From Colleagues to Owners: Transferring Ownership To Employees - CLEO Skip to main content


At the heart of this report are ten stories, accounts of ten enterprises that – despite the inevitable challenges and problems of everyday business life – are growing, making profits and contributing to the economic health of the country.

There is much that these ten businesses do not share in common. They differ markedly in size, their annual turnovers ranging from below £5m to a quarter of a billion pounds. A number have several hundred staff (in two cases, over a thousand workers), while others employ twenty people or fewer. They operate in very different sectors of the economy: three are engaged in particular parts of traditional manufacturing, one is a specialist food manufacturer, another runs a chain of children’s day nurseries, and another a cash-and-carry business. Two of our case study organisations are professional consultancies and one an international investment fund management company. The tenth runs leisure centres, places where we can all go to relax and unwind when not working for our living.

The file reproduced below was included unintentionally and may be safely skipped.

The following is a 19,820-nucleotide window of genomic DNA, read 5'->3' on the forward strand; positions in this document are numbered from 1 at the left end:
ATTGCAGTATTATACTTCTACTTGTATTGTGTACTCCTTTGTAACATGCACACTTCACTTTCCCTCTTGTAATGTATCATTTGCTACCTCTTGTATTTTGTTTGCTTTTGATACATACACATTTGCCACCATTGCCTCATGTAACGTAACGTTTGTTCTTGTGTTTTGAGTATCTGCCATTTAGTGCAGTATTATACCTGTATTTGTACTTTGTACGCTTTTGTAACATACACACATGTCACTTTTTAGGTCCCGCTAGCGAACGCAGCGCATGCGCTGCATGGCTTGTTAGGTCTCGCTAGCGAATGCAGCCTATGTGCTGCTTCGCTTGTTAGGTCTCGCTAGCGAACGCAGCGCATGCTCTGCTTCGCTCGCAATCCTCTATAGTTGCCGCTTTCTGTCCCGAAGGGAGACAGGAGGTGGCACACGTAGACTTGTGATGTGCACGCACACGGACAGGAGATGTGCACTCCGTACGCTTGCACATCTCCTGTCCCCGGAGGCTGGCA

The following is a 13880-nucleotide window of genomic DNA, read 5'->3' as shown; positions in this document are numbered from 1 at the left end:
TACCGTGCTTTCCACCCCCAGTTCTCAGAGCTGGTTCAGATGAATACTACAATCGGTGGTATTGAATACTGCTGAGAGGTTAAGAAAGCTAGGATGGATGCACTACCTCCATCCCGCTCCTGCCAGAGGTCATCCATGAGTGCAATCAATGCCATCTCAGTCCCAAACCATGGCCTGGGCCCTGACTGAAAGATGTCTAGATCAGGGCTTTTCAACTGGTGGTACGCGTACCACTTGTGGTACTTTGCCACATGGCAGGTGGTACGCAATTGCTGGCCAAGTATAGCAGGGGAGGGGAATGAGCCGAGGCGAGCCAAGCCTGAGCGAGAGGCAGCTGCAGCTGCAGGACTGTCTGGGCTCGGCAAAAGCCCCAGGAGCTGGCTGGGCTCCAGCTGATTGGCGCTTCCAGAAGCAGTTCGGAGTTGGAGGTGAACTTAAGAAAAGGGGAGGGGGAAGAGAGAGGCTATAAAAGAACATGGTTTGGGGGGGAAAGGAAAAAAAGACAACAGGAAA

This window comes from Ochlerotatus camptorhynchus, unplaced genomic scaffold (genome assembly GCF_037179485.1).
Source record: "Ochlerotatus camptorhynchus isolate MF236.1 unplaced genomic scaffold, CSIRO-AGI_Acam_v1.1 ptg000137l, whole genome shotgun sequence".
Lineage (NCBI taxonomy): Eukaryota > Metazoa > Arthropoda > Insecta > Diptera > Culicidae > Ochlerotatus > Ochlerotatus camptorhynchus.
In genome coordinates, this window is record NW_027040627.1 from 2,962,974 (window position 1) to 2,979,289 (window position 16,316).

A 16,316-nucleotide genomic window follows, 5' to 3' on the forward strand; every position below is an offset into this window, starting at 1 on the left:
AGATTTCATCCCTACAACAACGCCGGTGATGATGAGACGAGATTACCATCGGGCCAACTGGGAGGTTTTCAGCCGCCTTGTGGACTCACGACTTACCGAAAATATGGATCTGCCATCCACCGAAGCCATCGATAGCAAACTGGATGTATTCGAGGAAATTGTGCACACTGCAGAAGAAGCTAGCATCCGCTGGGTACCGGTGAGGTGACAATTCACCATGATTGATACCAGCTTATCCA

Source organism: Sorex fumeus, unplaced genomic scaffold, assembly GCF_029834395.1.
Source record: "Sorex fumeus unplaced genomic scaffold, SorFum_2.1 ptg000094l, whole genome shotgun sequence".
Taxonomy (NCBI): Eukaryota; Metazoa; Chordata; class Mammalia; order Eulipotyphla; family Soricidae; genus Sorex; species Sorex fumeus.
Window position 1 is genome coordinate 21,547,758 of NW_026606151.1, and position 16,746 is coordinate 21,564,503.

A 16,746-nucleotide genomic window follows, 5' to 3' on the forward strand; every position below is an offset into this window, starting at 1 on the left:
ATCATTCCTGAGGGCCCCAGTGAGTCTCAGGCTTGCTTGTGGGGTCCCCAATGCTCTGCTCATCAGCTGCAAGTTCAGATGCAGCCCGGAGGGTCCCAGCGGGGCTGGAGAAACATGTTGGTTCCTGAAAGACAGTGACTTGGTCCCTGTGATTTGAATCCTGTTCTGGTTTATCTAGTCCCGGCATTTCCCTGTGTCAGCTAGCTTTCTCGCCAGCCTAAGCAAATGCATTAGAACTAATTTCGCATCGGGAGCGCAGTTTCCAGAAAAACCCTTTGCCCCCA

This report will also be useful to business advisers and professionals. A number of reports in recent years – including a 2008 document Share Value, produced by the enquiry on employee ownership undertaken by an All-Party Parliamentary Group of MPs chaired by Sarah McCarthy-Fry MP – have drawn attention to the perceived lack of knowledge among some advisers of the employee ownership model. Share Value reported that knowledge was ‘at best patchy, and at worst nonexistent’. It called for the professional accountancy institutes and associations to encourage greater knowledge among their members, and conveyed the same message to advisers with regional development agencies, Business Link and their equivalents in Scotland and Wales. Business schools too, it said, need to integrate employee-owned case studies and materials into their curricula.

The question to ask employee ownership sceptics is: ‘Why not?’ As Willie Watt of Martin Currie succinctly puts it: ‘Every company has to be owned by someone – so why not by the people working in the business?’